Young men in female costumes on the early modern stage

In this essay, I will be discussing props, materiality and costumes of the early modern stage. I will be more specifically tackling a question of if costumes and cosmetics of the early modern stage contributed to breaking down taboos surrounding men wearing dresses and makeup. I will be focusing on two early modern plays, one by William Shakespeare called As You Like It that was first performed in 1603, and one by John Webster called The Duchess of Malfi that was first performed in 1614.

Costumes were very important for character and sex portrayal on the early modern stage. Before the year 1578, half of the English adult plays contained no female dialogues at all. The Italy’s effect on the English plays meant the number of female roles increased significantly, however, men continued to play female roles (Brown, 2017, 182). Because all of the actors in the playhouses were male, costumes served as a way of determining the sex of the characters in the performance (Lublin, 2011, 9). The question as to why there were only male actors in early modern England was never fully answered. There are many theories, however none of them has provided a definitive answer to the question. One of the theories, that is supported by extracted documents from the period, suggests that cross-dressing on the early modern stage served primarily ‘to provide homoerotic pleasure to audiences that lusted after the boy wearing women’s apparel‘ (20).

Costumes, in order for male actors to closely resemble to female characters, had to be fitted and convincing. Because the female parts were played by boys rather than adult men, it was easier to assure the audience that the characters on the stage were women. The clothes of the early modern England would form the shape of their wearer, not only reflect it. ‘The lower part of the body would have been obscured by a farthingale or the layers of a skirt. The upper body would have been shaped by the rigid bodice that provided the impression of breasts. On his head, the actor would have worn a wig and perhaps also a coif or French hood’ (Lublin, 2011, 19). In fact, the only actor’s body part that would be exposed would be his face and because the actor was young, often prepubescent, his skin would look smooth and convincing of a woman and therefore, a young male actor in a female costume would look indistinguishable from a biological woman.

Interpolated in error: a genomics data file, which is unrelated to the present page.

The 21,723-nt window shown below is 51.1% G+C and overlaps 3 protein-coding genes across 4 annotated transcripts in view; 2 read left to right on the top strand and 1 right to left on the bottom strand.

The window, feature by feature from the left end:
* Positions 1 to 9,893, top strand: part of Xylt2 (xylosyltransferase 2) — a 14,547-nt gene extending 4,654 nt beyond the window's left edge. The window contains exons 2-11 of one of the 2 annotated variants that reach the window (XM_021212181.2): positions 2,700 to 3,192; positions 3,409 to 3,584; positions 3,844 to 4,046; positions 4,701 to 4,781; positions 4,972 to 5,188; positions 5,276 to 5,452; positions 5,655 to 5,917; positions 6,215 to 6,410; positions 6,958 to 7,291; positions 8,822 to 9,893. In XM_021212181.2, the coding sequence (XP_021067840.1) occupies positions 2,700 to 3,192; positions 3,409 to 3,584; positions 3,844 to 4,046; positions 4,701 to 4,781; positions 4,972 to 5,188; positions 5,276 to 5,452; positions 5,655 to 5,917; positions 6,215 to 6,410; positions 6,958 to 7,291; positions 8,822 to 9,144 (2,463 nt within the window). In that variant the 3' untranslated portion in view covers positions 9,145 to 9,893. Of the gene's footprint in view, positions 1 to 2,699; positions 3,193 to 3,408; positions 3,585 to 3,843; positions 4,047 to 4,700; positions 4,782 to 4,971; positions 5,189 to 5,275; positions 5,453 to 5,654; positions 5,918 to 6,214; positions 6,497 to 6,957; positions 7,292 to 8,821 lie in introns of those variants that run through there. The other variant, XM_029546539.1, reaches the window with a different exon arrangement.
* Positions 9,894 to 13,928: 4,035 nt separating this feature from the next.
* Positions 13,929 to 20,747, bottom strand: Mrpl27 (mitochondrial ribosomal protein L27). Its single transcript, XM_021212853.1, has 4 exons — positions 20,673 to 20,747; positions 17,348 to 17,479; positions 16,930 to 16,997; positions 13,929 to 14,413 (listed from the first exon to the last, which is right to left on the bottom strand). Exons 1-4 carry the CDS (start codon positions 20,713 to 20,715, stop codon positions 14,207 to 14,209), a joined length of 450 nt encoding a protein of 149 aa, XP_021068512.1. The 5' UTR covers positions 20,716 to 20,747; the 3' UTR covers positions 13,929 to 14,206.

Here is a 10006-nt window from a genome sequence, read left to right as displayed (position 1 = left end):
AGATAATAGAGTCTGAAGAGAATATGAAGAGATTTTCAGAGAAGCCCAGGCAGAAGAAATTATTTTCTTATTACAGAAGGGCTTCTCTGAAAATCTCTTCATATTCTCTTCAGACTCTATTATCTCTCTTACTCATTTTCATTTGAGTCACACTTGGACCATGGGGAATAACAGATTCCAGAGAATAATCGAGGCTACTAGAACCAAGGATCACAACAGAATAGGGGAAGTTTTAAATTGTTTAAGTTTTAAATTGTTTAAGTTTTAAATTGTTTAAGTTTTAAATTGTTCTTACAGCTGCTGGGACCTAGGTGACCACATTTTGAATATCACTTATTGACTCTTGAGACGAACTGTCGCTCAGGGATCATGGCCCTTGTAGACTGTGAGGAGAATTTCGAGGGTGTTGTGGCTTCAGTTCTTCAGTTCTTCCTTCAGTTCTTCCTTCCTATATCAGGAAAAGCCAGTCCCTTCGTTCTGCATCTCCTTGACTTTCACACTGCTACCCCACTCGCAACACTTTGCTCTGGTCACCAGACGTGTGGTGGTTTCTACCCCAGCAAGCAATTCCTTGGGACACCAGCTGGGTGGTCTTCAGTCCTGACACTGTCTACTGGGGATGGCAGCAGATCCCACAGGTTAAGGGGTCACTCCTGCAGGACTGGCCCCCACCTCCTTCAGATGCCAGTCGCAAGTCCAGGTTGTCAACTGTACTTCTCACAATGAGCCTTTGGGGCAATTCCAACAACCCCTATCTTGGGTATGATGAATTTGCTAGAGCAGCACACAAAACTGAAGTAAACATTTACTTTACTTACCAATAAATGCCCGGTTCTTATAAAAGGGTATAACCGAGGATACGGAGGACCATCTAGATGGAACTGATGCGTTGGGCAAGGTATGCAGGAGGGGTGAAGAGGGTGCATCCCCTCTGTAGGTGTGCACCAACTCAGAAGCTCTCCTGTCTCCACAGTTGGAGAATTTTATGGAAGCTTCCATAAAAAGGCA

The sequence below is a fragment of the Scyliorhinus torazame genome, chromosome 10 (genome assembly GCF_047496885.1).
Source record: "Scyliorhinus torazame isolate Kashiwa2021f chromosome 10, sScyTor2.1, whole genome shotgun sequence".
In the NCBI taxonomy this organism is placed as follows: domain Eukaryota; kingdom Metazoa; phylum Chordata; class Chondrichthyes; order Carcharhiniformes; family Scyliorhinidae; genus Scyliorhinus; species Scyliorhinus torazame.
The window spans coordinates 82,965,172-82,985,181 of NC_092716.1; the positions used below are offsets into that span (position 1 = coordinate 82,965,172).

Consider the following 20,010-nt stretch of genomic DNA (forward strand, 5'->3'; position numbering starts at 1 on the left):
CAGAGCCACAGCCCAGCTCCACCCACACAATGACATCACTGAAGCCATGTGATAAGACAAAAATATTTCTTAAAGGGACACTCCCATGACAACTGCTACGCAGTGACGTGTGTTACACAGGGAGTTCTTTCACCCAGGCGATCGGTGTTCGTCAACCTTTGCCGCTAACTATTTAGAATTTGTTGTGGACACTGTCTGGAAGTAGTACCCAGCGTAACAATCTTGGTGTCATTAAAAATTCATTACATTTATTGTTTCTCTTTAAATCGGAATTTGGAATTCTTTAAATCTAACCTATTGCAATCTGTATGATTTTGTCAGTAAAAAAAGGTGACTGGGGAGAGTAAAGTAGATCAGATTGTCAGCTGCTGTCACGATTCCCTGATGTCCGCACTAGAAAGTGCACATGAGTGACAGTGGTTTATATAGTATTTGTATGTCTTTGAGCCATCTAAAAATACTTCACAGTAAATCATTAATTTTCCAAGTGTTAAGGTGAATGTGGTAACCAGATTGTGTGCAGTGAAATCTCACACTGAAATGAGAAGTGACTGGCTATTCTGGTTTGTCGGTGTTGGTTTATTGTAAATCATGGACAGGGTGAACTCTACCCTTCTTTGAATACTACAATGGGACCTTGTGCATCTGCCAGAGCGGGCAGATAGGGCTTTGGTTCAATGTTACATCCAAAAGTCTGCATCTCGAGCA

William Shakespeare’s play As You Like It contains a female character called Rosalind. She dresses up as a man in the play, which gives us at least three different definitions of the character: ‘(1) a boy as a woman; (2) a boy as a woman as a boy; and (3) a boy as a woman as a boy pretending to be a woman. In the final scene, the first of these options reappears, although in the epilogue at least (1) and (2) are presented, with a reminiscence of (3). By the final scene and the epilogue, Rosalind (1) – the ‘authentic’ female Rosalind as impersonated on stage by a boy – has been augmented by the experience of the intervening acts, in which s/he has gone through the other permutations‘ (Lennox & Mirabella, 2016, 136). This level of complexity that Shakespeare is showing us is rather interesting. It’s clear that Shakespeare liked to push the boundaries of gender and sexuality when it came to his plays. It’s worth considering if Shakespeare had in mind that his plays will be played by men when he was writing them, perhaps if he was writing the female roles specifically for men.

‘Were it not better,

Because that I am more then common tall

That I did suite me all points like a man,

A gallant curtelax vpon my thigh,

A bore-speare in my hand’

(Shakespeare, 1987, 1.3.558-561)

Unlike Celia, who chooses to dress in ‘poore and meane attire’ (1.3.554) and still remain a female, Rosalind decides to dress herself as a man. She decides to completely abandon her femininity and decides to embrace the ideal of a man that was considered the norm at the time, when she mentions the items ‘gallant curtelax’ and ‘bore-speare’. These items typically resonated with the early modern audience (Lublin, 2011, 32). Rosalind decides to dress in ‘all points like a man’ and impersonate a mighty warrior, however, we can see the femininity in her behaviour trough out the play. It is difficult to know the specifics of the costumes worn on the early modern stage, because there is not enough information, however it’s worth considering what would the male actor playing Rosalind wore. He would most likely wear a man’s attire, however, how would he portray the character of a woman that was dressed like a man? There would be the lack of woman’s costume that would possibly decrease his chances of looking like a woman.

‘Then, the whining Schoole-boy with his Satchell

And shining morning face, creeping like snaile

Vnwillingly to schoole’ (2.7.1068-1070)

‘Then, a Soldier,

Full of strange oaths, and bearded like the Pard,

lelous in honor, sodaine, and quicke in quarrell,

Seeking the bubble Reputation‘